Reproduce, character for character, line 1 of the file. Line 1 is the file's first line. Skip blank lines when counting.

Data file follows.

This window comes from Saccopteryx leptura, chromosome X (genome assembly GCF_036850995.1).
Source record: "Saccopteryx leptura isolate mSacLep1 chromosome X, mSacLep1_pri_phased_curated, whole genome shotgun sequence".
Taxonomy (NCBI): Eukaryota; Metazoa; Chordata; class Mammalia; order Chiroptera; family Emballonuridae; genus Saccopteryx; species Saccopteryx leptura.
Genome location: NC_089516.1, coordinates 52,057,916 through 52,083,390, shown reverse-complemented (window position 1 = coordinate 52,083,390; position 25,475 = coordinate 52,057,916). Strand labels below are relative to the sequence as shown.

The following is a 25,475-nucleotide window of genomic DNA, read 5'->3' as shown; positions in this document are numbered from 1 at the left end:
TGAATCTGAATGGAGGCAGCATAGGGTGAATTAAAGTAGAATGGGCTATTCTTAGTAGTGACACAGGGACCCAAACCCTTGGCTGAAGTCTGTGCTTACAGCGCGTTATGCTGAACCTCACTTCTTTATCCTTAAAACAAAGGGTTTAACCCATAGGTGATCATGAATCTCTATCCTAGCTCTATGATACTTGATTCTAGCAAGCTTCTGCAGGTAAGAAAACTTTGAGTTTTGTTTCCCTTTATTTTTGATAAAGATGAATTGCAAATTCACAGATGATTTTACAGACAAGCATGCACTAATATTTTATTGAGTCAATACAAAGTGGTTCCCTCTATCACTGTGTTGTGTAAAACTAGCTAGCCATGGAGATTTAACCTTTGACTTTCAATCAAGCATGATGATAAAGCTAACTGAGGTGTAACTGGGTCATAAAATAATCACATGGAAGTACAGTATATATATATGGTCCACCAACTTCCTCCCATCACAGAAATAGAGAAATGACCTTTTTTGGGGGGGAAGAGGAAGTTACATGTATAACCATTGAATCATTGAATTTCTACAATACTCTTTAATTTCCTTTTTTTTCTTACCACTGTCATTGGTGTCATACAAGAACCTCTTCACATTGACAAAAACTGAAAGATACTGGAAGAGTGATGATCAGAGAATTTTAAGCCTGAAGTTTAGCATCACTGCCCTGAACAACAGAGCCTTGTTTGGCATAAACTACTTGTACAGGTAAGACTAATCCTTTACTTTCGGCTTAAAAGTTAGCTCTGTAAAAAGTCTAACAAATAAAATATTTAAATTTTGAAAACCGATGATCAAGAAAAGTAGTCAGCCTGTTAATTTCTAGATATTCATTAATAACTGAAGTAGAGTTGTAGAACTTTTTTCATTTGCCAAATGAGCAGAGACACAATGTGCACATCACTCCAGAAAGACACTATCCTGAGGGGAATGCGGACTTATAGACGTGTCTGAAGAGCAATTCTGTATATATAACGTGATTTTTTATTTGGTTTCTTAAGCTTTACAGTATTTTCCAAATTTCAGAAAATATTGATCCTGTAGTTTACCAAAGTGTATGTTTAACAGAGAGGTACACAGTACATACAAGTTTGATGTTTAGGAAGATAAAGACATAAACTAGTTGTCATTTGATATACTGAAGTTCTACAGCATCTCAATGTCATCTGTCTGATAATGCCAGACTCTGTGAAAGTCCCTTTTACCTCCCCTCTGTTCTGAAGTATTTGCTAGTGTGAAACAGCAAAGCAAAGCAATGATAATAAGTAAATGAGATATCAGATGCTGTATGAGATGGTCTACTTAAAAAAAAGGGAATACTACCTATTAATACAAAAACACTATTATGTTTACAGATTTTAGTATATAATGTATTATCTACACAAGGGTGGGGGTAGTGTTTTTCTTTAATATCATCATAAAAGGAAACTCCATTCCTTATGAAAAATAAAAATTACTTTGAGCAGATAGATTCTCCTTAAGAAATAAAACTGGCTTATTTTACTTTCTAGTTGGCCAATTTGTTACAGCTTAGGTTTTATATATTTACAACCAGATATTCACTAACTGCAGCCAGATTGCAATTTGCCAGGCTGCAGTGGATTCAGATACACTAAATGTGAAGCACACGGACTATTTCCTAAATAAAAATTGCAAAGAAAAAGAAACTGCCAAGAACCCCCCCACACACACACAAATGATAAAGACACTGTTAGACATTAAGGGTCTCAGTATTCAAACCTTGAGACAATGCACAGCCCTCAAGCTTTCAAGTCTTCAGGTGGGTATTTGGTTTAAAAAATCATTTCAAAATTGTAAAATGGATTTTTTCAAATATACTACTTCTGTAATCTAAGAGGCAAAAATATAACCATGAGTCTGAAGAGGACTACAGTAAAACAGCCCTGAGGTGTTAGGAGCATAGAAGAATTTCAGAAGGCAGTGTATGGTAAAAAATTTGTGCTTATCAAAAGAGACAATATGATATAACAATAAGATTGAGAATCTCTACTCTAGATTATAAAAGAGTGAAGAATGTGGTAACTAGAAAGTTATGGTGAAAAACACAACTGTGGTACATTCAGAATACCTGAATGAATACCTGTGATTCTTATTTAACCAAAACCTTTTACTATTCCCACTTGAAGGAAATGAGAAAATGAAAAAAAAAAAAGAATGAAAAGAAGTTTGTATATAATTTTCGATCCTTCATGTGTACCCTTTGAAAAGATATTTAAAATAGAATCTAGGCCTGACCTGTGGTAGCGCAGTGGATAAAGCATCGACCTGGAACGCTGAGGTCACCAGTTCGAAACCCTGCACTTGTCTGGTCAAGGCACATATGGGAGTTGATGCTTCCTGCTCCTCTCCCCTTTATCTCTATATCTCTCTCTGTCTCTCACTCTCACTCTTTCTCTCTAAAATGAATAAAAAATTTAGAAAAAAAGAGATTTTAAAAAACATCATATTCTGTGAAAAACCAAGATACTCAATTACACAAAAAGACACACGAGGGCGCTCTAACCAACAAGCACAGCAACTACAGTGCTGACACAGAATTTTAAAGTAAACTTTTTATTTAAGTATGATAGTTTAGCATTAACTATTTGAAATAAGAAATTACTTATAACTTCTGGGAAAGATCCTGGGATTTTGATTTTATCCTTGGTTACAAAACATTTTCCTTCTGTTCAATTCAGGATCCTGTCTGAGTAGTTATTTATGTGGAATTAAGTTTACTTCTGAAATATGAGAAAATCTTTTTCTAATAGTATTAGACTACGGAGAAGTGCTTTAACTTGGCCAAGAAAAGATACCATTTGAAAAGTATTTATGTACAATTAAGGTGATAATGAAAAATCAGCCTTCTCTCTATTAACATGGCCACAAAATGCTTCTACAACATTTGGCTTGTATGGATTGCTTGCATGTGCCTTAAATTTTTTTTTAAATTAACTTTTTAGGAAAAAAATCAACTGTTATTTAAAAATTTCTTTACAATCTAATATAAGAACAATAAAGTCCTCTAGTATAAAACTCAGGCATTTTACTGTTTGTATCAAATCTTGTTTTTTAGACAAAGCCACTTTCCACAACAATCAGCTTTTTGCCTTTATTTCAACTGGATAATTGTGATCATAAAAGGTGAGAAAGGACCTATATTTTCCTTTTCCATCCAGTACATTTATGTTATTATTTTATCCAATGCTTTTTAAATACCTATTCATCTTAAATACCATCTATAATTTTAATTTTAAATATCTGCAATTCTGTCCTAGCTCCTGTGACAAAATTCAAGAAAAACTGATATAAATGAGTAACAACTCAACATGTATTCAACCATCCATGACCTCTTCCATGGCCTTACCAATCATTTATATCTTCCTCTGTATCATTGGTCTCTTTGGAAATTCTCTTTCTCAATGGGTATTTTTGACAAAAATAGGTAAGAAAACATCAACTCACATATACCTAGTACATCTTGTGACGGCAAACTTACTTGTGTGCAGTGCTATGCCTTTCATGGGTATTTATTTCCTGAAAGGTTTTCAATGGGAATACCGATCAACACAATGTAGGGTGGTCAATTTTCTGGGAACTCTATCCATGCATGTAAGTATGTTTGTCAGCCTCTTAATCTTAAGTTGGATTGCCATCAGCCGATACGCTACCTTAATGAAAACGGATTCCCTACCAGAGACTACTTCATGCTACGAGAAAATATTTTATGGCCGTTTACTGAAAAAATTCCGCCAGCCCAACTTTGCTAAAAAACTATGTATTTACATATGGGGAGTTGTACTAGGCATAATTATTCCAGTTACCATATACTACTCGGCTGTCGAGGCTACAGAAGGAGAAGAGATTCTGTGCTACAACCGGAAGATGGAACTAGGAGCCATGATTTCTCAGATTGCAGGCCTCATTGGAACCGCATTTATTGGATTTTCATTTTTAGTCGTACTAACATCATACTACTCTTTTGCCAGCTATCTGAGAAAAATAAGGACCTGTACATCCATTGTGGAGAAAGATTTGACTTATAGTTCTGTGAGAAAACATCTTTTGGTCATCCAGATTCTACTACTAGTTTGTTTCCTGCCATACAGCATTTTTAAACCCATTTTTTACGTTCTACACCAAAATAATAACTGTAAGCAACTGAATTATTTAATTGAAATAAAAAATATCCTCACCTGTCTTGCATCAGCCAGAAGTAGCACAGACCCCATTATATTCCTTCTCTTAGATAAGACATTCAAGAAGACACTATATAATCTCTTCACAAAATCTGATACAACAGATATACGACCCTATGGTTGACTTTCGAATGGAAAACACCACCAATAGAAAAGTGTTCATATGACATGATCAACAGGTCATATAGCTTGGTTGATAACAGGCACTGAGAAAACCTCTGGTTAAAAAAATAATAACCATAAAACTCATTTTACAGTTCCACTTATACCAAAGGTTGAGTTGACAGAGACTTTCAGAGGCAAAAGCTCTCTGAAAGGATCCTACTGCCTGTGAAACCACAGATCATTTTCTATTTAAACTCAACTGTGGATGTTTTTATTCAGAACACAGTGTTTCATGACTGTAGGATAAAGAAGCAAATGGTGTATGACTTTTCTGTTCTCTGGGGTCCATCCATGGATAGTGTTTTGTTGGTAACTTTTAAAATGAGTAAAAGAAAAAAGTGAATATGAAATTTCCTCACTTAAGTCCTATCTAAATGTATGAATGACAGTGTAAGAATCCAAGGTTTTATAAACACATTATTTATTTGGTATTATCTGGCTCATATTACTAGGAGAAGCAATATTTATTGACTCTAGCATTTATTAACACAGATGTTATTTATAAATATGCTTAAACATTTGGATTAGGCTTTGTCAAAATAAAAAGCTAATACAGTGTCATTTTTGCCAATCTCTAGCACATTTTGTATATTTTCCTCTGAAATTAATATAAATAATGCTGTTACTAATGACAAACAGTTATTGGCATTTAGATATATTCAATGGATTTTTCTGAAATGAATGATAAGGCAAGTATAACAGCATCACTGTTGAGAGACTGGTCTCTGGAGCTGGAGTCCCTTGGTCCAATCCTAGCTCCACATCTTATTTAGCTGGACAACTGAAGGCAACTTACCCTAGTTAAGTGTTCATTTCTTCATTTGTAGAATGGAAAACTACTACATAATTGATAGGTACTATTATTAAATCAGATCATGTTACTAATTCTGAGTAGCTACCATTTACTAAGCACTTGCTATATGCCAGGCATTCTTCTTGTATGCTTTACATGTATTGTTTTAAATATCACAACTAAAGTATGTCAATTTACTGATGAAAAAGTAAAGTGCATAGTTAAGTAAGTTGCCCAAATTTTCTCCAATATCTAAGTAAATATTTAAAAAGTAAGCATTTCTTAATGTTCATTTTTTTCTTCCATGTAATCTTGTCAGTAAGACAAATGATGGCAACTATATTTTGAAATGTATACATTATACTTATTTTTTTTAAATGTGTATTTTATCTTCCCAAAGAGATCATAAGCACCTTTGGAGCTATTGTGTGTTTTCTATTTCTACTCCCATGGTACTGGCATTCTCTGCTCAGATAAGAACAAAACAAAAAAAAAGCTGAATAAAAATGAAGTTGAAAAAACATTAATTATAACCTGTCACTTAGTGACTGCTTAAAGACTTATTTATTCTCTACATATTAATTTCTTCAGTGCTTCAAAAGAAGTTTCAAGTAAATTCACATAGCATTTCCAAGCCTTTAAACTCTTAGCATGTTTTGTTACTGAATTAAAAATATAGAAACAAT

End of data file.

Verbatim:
This window comes from Saccopteryx leptura, chromosome X (genome assembly GCF_036850995.1).